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Evan Vucci / AP

During the presidential campaign, a common refrain from Trump supporters was that America needed a businessman in the White House. Someone who had met a payroll, operated in the "real world," etc. Even more optimal was someone who had zero experience in public service (sorry, Mitt Romney), since it's hard to shake the reflexive stain of "business as usual."

My gut reaction was always twofold:

  1. Running a government shares little in common with running a for-profit enterprise, save for organizational skills.
  2. The businessman would likely surround himself with a lot of people who do have public-sector experience, so even a Trump victory wouldn't really test the hypothesis.

On that second part, I was largely wrong. Trump's incoming administration is untraditionally heavy on CEOs who have never before sniffed government. Examples include Rex Tillerson (Sec of State), Wilbur Ross (Commerce), Andy Puzder (Labor) and Steve Mnuchin (Treasury). And that's just Cabinet-level positions.

Which brings us back to #1: We're about to test the CEO theory.

If the Trump Administration proves successful by objective measures (economic/job growth, foreign/domestic tranquility, etc.), then it's quite likely that the candidate paradigm will have been shifted for decades to come. If you want to become president, first become a CEO ― rather than first run for lower public office. Kind of like how VC firms now prefer to pluck new partners from operating companies than from banks or consulting shops. But if Trump consensus fails, then CEOs will be looking at a long, cold electoral winter. Kind of a double-edged sword for someone like outgoing Starbucks boss Howard Schultz...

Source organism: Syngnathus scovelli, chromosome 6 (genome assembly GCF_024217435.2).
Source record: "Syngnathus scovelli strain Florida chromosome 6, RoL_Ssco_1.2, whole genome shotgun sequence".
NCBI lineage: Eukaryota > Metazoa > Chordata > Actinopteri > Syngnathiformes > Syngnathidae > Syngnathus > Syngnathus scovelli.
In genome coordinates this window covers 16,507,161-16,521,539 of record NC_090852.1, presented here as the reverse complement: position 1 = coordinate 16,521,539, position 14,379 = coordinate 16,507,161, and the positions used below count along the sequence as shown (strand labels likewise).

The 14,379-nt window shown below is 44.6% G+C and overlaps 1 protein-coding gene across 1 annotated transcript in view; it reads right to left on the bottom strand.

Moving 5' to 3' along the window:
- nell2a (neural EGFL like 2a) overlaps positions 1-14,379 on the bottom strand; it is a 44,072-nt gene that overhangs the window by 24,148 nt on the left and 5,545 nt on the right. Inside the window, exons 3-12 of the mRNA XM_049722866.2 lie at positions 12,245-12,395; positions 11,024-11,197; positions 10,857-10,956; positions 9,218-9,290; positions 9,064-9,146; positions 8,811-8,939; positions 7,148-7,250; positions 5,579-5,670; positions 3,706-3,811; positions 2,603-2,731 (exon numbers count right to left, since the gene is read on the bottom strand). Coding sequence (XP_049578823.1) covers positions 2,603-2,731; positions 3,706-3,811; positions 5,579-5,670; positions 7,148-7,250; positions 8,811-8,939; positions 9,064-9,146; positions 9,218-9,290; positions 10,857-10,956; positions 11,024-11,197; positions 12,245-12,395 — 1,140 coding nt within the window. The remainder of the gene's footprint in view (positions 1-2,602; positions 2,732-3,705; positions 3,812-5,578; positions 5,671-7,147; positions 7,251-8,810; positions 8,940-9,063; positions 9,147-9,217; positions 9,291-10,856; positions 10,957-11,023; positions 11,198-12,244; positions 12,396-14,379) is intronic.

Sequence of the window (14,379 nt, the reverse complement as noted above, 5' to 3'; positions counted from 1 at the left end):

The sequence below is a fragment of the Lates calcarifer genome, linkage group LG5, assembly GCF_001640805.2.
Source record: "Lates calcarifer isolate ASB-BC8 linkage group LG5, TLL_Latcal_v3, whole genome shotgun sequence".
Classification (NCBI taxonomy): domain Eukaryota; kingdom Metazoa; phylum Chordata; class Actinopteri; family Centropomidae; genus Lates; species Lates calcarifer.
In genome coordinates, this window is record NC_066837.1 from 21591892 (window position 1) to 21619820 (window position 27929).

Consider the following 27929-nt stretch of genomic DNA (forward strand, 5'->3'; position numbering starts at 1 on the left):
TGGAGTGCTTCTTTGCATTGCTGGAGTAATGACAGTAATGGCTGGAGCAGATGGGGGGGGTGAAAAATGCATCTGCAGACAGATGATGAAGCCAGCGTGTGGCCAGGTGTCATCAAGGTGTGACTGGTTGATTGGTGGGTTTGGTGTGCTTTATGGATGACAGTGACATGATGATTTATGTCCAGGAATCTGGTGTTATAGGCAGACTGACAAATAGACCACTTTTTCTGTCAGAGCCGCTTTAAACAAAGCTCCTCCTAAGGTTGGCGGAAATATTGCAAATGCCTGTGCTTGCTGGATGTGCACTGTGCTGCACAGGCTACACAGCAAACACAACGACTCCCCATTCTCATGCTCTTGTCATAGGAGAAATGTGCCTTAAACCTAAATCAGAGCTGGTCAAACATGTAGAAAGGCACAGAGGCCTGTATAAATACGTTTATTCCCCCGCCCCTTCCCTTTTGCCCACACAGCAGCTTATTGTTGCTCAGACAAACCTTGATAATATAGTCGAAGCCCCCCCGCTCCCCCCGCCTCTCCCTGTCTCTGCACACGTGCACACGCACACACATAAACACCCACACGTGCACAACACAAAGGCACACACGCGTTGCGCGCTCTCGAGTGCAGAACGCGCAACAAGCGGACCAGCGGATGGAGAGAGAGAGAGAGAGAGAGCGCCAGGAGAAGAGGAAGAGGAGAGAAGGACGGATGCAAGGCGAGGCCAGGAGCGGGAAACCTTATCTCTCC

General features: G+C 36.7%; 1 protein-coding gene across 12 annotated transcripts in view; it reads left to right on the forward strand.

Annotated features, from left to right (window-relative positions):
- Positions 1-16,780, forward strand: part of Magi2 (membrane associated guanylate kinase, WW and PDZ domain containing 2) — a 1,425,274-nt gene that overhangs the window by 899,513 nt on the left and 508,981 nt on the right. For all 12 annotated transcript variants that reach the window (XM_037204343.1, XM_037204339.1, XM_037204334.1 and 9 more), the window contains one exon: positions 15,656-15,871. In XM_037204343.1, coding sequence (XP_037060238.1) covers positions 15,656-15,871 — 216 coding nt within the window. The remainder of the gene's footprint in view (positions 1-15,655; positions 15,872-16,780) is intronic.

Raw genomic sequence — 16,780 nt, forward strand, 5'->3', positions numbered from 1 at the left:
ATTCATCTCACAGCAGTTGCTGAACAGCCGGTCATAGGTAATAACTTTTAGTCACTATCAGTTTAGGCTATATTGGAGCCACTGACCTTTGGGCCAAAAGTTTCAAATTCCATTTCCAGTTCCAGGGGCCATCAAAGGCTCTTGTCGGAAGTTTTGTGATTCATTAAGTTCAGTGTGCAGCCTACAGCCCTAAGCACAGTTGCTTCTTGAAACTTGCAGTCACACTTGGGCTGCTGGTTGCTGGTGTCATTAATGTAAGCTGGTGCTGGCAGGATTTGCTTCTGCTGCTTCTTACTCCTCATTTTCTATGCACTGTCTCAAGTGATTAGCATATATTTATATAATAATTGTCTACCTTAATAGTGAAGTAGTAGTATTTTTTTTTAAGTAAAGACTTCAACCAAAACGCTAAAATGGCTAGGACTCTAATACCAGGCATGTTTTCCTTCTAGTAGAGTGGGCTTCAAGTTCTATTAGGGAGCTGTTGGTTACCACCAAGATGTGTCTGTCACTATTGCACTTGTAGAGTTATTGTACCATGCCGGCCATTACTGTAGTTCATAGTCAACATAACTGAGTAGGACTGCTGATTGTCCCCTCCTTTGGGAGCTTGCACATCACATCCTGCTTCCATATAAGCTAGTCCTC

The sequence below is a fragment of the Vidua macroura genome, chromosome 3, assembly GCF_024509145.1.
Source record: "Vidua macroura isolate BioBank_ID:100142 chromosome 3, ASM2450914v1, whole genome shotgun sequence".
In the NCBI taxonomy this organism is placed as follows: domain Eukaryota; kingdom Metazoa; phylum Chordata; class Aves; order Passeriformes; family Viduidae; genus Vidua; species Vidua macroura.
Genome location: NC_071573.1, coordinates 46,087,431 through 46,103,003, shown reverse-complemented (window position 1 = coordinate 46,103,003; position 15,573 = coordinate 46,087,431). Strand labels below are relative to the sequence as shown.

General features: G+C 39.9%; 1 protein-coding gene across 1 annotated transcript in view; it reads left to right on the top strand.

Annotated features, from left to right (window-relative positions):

Go deeper

Scoop: FDA chief called to West Wing

Stephen Hahn. Photo: Mandel Ngan/AFP via Getty Images

White House Chief of Staff Mark Meadows has summoned FDA commissioner Stephen Hahn to the West Wing for a 9:30am meeting Tuesday to explain why he hasn't moved faster to approve the Pfizer coronavirus vaccine, two senior administration officials told Axios.

Why it matters: The meeting is shaping up to be tense, with Hahn using what the White House will likely view as kamikaze language in a preemptive statement to Axios: "Let me be clear — our career scientists have to make the decision and they will take the time that’s needed to make the right call on this important decision."

Scoop: Schumer's regrets

Photo illustration: Eniola Odetunde/Axios. Photo: Mark Wilson/Getty Images   

Chuck Schumer told party donors during recent calls that the death of Ruth Bader Ginsburg and the fact that Cal Cunningham "couldn't keep his zipper up" crushed Democrats' chances of regaining the Senate, sources with direct knowledge of the conversations tell Axios.

Why it matters: Democrats are hoping for a 50-50 split by winning two upcoming special elections in Georgia. But their best chance for an outright Senate majority ended when Cunningham lost in North Carolina and Sen. Susan Collins won in Maine.

Trump's coronavirus adviser Scott Atlas resigns

Photo: Nicholas Kamm/AFP via Getty

Scott Atlas, a controversial member of the White House coronavirus task force, handed in his resignation on Monday, according to three administration officials who discussed Atlas' resignation with Axios.

Why it matters: President Trump brought in Atlas as a counterpoint to NIAID director Anthony Fauci, whose warnings about the pandemic were dismissed by the Trump administration. With Trump now fixated on election fraud conspiracy theories, Atlas' detail comes to a natural end.